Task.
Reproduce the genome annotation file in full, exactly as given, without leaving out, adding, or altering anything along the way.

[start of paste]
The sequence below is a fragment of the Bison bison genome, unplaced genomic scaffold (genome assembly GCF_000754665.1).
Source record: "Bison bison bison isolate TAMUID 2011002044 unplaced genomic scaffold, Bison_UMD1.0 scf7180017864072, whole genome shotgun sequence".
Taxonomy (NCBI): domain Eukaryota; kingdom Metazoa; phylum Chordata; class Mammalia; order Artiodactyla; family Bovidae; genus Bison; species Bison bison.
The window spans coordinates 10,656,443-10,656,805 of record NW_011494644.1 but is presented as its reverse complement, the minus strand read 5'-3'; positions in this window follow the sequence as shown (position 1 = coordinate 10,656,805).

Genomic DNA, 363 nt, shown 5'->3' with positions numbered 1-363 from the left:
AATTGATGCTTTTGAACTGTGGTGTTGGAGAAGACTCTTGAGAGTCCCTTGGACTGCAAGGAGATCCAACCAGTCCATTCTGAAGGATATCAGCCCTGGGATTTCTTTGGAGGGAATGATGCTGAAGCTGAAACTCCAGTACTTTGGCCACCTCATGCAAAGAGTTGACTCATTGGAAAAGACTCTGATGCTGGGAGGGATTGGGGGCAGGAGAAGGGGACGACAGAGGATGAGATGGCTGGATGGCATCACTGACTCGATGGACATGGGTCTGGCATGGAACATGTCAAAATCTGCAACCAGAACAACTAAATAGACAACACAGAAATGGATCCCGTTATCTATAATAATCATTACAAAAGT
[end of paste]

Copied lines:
The sequence below is a fragment of the Bison bison genome, unplaced genomic scaffold (genome assembly GCF_000754665.1).
Source record: "Bison bison bison isolate TAMUID 2011002044 unplaced genomic scaffold, Bison_UMD1.0 scf7180017864072, whole genome shotgun sequence".
Taxonomy (NCBI): domain Eukaryota; kingdom Metazoa; phylum Chordata; class Mammalia; order Artiodactyla; family Bovidae; genus Bison; species Bison bison.
The window spans coordinates 10,656,443-10,656,805 of record NW_011494644.1 but is presented as its reverse complement, the minus strand read 5'-3'; positions in this window follow the sequence as shown (position 1 = coordinate 10,656,805).

Genomic DNA, 363 nt, shown 5'->3' with positions numbered 1-363 from the left:
AATTGATGCTTTTGAACTGTGGTGTTGGAGAAGACTCTTGAGAGTCCCTTGGACTGCAAGGAGATCCAACCAGTCCATTCTGAAGGATATCAGCCCTGGGATTTCTTTGGAGGGAATGATGCTGAAGCTGAAACTCCAGTACTTTGGCCACCTCATGCAAAGAGTTGACTCATTGGAAAAGACTCTGATGCTGGGAGGGATTGGGGGCAGGAGAAGGGGACGACAGAGGATGAGATGGCTGGATGGCATCACTGACTCGATGGACATGGGTCTGGCATGGAACATGTCAAAATCTGCAACCAGAACAACTAAATAGACAACACAGAAATGGATCCCGTTATCTATAATAATCATTACAAAAGT